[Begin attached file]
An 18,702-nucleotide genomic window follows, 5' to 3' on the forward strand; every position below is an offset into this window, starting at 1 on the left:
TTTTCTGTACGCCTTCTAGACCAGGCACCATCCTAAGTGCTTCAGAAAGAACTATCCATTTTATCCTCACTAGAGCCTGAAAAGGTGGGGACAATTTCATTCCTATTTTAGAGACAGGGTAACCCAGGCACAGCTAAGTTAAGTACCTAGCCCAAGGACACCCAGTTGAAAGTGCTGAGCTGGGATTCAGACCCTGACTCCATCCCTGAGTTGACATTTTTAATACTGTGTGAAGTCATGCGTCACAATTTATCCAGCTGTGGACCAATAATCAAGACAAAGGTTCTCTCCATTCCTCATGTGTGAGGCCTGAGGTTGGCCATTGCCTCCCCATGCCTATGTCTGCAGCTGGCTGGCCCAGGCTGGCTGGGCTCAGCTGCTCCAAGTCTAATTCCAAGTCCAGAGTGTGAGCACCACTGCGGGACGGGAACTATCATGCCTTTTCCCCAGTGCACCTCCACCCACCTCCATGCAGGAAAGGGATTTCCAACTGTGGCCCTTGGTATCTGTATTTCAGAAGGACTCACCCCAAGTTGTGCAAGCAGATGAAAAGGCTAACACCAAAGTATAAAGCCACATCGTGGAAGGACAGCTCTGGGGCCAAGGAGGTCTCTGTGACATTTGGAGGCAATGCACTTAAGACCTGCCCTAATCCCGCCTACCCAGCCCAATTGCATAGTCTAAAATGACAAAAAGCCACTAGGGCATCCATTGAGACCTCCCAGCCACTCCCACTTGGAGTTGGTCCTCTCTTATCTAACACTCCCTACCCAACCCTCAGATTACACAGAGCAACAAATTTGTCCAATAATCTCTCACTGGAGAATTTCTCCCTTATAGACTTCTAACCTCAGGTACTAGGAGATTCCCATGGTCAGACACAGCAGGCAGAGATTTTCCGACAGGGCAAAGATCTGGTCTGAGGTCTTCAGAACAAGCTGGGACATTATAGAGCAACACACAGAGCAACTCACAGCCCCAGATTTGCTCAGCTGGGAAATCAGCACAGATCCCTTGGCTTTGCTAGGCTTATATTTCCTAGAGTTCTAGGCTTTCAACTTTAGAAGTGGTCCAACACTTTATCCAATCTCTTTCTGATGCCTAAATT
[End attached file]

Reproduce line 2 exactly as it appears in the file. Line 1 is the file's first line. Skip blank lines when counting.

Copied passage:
TTTTCTGTACGCCTTCTAGACCAGGCACCATCCTAAGTGCTTCAGAAAGAACTATCCATTTTATCCTCACTAGAGCCTGAAAAGGTGGGGACAATTTCATTCCTATTTTAGAGACAGGGTAACCCAGGCACAGCTAAGTTAAGTACCTAGCCCAAGGACACCCAGTTGAAAGTGCTGAGCTGGGATTCAGACCCTGACTCCATCCCTGAGTTGACATTTTTAATACTGTGTGAAGTCATGCGTCACAATTTATCCAGCTGTGGACCAATAATCAAGACAAAGGTTCTCTCCATTCCTCATGTGTGAGGCCTGAGGTTGGCCATTGCCTCCCCATGCCTATGTCTGCAGCTGGCTGGCCCAGGCTGGCTGGGCTCAGCTGCTCCAAGTCTAATTCCAAGTCCAGAGTGTGAGCACCACTGCGGGACGGGAACTATCATGCCTTTTCCCCAGTGCACCTCCACCCACCTCCATGCAGGAAAGGGATTTCCAACTGTGGCCCTTGGTATCTGTATTTCAGAAGGACTCACCCCAAGTTGTGCAAGCAGATGAAAAGGCTAACACCAAAGTATAAAGCCACATCGTGGAAGGACAGCTCTGGGGCCAAGGAGGTCTCTGTGACATTTGGAGGCAATGCACTTAAGACCTGCCCTAATCCCGCCTACCCAGCCCAATTGCATAGTCTAAAATGACAAAAAGCCACTAGGGCATCCATTGAGACCTCCCAGCCACTCCCACTTGGAGTTGGTCCTCTCTTATCTAACACTCCCTACCCAACCCTCAGATTACACAGAGCAACAAATTTGTCCAATAATCTCTCACTGGAGAATTTCTCCCTTATAGACTTCTAACCTCAGGTACTAGGAGATTCCCATGGTCAGACACAGCAGGCAGAGATTTTCCGACAGGGCAAAGATCTGGTCTGAGGTCTTCAGAACAAGCTGGGACATTATAGAGCAACACACAGAGCAACTCACAGCCCCAGATTTGCTCAGCTGGGAAATCAGCACAGATCCCTTGGCTTTGCTAGGCTTATATTTCCTAGAGTTCTAGGCTTTCAACTTTAGAAGTGGTCCAACACTTTATCCAATCTCTTTCTGATGCCTAAATT